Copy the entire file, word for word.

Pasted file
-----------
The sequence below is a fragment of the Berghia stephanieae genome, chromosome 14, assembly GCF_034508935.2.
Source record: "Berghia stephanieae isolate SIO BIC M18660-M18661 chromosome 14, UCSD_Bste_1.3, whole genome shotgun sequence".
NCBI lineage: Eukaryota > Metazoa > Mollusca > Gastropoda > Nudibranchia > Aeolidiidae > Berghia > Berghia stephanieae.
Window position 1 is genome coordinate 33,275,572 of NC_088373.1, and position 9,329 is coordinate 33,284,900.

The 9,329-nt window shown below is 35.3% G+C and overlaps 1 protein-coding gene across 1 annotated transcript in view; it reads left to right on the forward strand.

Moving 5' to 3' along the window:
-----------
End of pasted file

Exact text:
The sequence below is a fragment of the Berghia stephanieae genome, chromosome 14, assembly GCF_034508935.2.
Source record: "Berghia stephanieae isolate SIO BIC M18660-M18661 chromosome 14, UCSD_Bste_1.3, whole genome shotgun sequence".
NCBI lineage: Eukaryota > Metazoa > Mollusca > Gastropoda > Nudibranchia > Aeolidiidae > Berghia > Berghia stephanieae.
Window position 1 is genome coordinate 33,275,572 of NC_088373.1, and position 9,329 is coordinate 33,284,900.

The 9,329-nt window shown below is 35.3% G+C and overlaps 1 protein-coding gene across 1 annotated transcript in view; it reads left to right on the forward strand.

Moving 5' to 3' along the window: